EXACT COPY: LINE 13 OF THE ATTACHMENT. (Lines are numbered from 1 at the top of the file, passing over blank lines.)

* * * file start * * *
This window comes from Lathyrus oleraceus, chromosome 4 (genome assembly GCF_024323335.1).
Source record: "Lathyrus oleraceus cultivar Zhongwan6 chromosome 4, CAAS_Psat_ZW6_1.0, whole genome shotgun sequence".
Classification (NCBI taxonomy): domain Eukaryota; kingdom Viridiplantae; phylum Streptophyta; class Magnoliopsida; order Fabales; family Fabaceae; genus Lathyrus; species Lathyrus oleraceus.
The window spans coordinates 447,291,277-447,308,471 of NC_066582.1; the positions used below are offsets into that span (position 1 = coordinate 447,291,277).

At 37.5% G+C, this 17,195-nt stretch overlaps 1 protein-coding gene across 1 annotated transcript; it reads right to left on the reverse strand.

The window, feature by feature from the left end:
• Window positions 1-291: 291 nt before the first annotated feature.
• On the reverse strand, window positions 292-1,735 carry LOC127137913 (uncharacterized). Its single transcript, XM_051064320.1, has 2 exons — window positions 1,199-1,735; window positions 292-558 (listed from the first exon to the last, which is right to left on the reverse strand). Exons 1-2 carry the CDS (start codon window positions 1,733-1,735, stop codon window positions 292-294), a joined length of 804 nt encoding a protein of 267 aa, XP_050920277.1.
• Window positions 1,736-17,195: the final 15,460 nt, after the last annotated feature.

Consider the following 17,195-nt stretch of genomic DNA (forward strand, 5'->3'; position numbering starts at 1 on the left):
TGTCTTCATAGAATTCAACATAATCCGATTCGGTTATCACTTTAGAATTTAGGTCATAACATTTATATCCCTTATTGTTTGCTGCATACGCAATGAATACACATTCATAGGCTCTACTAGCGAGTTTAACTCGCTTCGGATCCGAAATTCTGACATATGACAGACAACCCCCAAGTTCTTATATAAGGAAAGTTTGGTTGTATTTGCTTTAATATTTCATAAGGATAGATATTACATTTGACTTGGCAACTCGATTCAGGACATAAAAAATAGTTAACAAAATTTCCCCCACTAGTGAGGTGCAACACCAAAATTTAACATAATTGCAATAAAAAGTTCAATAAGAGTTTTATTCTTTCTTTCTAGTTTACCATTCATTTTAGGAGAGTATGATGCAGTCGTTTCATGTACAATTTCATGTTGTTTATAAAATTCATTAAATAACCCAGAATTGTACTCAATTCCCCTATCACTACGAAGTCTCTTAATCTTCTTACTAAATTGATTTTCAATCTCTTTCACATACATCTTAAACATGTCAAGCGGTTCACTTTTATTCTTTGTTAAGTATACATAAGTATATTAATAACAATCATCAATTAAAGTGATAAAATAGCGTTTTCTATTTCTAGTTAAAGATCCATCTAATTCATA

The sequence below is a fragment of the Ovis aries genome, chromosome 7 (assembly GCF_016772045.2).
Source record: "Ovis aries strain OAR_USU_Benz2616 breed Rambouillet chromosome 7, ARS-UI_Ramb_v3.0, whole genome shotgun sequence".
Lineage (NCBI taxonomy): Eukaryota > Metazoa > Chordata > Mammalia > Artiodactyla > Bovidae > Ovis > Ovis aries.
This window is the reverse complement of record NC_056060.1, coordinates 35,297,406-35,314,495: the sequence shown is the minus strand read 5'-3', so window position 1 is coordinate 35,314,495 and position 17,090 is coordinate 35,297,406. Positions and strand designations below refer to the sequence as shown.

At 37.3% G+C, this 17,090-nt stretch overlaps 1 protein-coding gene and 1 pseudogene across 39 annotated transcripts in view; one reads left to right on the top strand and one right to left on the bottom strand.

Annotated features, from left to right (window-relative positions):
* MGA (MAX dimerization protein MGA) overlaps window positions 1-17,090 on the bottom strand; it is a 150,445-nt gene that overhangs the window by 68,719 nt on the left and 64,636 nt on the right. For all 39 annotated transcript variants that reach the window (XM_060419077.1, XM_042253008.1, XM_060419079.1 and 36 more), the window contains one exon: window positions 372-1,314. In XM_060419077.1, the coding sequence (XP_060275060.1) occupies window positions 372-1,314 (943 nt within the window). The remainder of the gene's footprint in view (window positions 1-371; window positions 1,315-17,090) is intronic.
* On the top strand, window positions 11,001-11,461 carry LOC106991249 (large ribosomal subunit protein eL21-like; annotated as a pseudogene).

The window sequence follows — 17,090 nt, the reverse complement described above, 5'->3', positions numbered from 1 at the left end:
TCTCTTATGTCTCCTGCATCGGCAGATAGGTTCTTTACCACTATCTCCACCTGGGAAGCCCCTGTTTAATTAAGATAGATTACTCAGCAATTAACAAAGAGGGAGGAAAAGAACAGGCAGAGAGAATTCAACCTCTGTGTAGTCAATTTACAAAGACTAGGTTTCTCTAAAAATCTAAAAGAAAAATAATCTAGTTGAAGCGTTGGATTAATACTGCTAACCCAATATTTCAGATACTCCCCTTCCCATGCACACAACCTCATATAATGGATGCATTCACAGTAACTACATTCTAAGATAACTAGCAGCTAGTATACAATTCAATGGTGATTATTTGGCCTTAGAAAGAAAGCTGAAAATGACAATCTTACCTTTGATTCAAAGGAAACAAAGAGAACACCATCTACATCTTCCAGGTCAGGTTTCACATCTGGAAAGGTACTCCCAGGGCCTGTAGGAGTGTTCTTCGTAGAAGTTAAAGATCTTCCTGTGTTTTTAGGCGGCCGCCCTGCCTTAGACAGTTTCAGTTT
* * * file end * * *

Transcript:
Source record: "Ovis aries strain OAR_USU_Benz2616 breed Rambouillet chromosome 7, ARS-UI_Ramb_v3.0, whole genome shotgun sequence".